The Turner House is the debut novel by Angela Flournoy. Francis and Viola Turner moved to Detroit from Arkansas and raised 13 children in the house on Yarrow Street. All the kids are grown with children of their own, Francis is dead, Viola is recovering from a stroke and living with her oldest son, Cha-Cha, and the old house on Yarrow Street is now worth far less than the mortgage due on it. The siblings are not in agreement about what should be done with the house, especially since Viola will likely never be able to return there to live on her own.
Most of the novel revolves around either Cha-Cha, Lelah (the youngest), or the back story of Frances and Viola and the early days of their marriage and time in Detroit. It’s a solid family saga, but it suffers from comparison to two other novels. The first is Spool of Blue Thread by Anne Tyler that I wrote about a few weeks ago and is also in the ToB. Spool features fewer characters (siblings) so their personalities and sibling interactions are more fully developed. Also, Tyler makes the house itself feel more important and I also like the construction of that novel better, there is a little less skipping around between time periods. And how should an author deal with a family of 13? I also preferred the Twelve Tribes of Hattie by Ayana Mathis. That novel reads more like a series of connected short stories where each chapter is about a different character in the family.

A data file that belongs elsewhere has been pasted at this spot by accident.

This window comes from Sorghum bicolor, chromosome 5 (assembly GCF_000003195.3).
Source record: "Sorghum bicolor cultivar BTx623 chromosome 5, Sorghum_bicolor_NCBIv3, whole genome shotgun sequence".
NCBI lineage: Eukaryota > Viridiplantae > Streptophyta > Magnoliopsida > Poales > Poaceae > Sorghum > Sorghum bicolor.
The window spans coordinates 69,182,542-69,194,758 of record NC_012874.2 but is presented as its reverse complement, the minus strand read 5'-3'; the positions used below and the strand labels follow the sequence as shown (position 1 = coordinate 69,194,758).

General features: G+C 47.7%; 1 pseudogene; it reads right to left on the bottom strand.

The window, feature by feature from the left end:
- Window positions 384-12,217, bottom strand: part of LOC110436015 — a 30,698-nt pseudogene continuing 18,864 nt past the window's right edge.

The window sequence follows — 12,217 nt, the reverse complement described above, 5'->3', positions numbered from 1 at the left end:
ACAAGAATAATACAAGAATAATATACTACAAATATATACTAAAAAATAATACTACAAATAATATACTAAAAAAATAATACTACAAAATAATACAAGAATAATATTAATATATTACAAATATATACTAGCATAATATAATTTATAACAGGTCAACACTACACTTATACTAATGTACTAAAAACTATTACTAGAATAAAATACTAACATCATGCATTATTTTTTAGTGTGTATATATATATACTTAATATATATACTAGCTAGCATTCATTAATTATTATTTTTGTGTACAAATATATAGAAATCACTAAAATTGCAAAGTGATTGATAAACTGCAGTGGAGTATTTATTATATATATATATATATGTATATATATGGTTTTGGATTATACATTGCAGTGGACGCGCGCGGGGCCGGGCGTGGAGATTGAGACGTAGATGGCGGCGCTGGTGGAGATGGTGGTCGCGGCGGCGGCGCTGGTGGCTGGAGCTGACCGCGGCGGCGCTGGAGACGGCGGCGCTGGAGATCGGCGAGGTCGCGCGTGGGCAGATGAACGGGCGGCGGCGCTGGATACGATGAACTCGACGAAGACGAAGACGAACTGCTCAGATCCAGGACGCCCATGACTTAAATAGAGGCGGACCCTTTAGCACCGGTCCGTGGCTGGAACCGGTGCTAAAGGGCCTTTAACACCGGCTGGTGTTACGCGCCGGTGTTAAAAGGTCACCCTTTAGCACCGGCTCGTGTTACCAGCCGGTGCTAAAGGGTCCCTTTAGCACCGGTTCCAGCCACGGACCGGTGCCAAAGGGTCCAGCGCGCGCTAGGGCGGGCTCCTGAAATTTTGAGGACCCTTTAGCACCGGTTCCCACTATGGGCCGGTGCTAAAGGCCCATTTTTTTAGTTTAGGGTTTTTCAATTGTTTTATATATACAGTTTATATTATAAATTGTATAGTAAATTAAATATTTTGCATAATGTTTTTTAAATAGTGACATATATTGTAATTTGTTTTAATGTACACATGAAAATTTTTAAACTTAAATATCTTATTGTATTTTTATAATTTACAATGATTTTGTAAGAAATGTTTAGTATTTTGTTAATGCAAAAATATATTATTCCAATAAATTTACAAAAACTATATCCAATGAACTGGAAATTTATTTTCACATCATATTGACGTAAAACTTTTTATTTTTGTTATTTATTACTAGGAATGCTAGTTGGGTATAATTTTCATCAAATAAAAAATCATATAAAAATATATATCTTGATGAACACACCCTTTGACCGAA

I don’t usually compare novels so directly, maybe it’s just the atmosphere of the Tournament that has me in this mood. The Turner House held together as one story and it also shed a spotlight on urban blight and the racial segregation of neighborhoods. Maybe Flournoy just tried to do a little too much…too big a family, too many social issues, too many threads that wove together a bit too loosely for me. Based on the brackets, it looks unlikely that The Turner House and Spool Of Blue Thread will go head-to-head. This was oh-so-close to being a book that I loved and I will definitely check out future works by Flournoy.